Food Agriculture & Nutrition Network of Solano County
If you pay any attention at all to eating advice, you know that getting more fruits and vegetables is a sure way to work on a path to better health. In fact, the USDA recently revised its ideal “plate,” giving more space to produce and less to grains and protein.
But eating the same-old stuff every day can quickly get boring—so there’s another way to get creative with your greens. Backyard plants may not be the stuff that you want to dig out and toss, but dig out and eat. Loads of plants that are probably growing outside, nestled in your other “desirable” plants and amidst the grass, may be edible.
Learning their characteristics and how to use them, as well as how to distinguish them from other poisonous plants, isn’t hard, and this graphic can help.
Learn more here!
Source: Fix.com Blog
Written By: Allison Williams, Napa State Hospital Dietetic Inter
Research has consistently demonstrated that young children truly thrive in a hands-on learning environment where they are provided with the opportunity to touch, smell, and taste. In turn, these interested students are more motivated and successful. During this critical time of growth, forming a positive experience with fresh and healthy foods is critical primarily because these foods are the foundational building blocks for good nutrition and overall healthy development.
Written By: Kristina Todini, Fork in the Road
As food prices continue to rise, many Americans are turning to community or urban gardens to supplement food costs. Backyard chicken and bee keeping are becoming more popular, and planting tomatoes or basil on a balcony can provide harvests for years to come. However, the chances of a small family surviving off a garden plot is slim and shopping for local, seasonal, and organic food can take a toll on the pocket book. But what if the answer to food insecurity and rising food prices was growing next to your own backyard garden?
Written by: Aly Hite, Project Assistant, Healthy Cooking with Kids, Inc.
Gardening is a fast-growing trend in the United States as people are leaning towards a more sustainable lifestyle. There are many reasons gardening is a personal health benefit as well as an environmental benefit. Some people turn to gardening as simply a means of nourishment, while others depend on their gardens to help them unwind from their fast-paced lives.
The California Food Policy Council Grows, Linking Nearly 500 Organizations
Vallejo, CA – A report released this week by the California Food Policy Council (CAFPC) and Roots of Change reveals the 2015 food and farm policy votes of California’s 120 elected state legislators. The 2015 CAFPC Report on Legislation Related to Food and Farming (also found under the resources tab) illustrates how despite some progress on food and agriculture issues, the Legislature and Governor continue to miss most opportunities to pass bills that will actually have the greatest impact on the people most harmed by the challenges connected to California’s food and farming system. Wages remain low for food and farm workers, healthy fresh produce is more expensive, sugary beverages are overly consumed and the impacts of climate change are least addressed for those most at risk from heat, water shortages and poor water quality.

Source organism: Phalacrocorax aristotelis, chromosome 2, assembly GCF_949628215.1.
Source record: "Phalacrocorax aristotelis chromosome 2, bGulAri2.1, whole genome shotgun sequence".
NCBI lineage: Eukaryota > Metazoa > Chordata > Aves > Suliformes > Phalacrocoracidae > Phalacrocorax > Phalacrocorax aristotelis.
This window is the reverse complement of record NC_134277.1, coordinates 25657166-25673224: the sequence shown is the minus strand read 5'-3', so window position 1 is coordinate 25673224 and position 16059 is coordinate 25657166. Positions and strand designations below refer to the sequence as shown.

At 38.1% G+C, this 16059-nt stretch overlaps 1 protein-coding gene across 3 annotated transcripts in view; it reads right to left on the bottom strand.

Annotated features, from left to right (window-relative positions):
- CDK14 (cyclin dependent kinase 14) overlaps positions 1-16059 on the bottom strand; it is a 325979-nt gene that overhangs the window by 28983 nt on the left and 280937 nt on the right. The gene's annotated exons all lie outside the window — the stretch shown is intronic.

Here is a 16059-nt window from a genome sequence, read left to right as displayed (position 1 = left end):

Community event calls attention to healthy food and celebrates national movement toward a greener diet.
Author: Franny Wong
Vallejo, CA – On Saturday 10/24, over one thousand people attended Loma Vista Farm’s Annual Harvest Festival, which also doubled as the debut for Food Day in Solano County. Food Day is nationwide celebration that inspires Americans to change their diets and our food policies. Besides the usual events of the Harvest Festival, special events were focused on making healthy food fun and to encourage Americans toward a greener diet.
The biggest hit was the blender bike with over 300 participants and Congressman Mike Thompson having fun making delicious smoothies with a bike powered blender. Other activities include the Big Apple Crunch with participants biting into an apple at the same time and voting for their favorite apple - Team Red or Team Green. Local growers and the Food Bank provided fresh ingredients for Food Day festivities, including apples for the Apple Crunch and mandarin oranges as prizes. Team Red won by just 2 votes! The Touro Nutrition Club added a special surprise to the event by bringing the Vallejo People’s Garden mobile garden van out and offered samples of fresh caprese fresh from the garden. Overall the info/activities booths were visited by an estimated 500 community member families!
Thank you again Loma Vista Farm for partnering with us on this year's successful Food Day!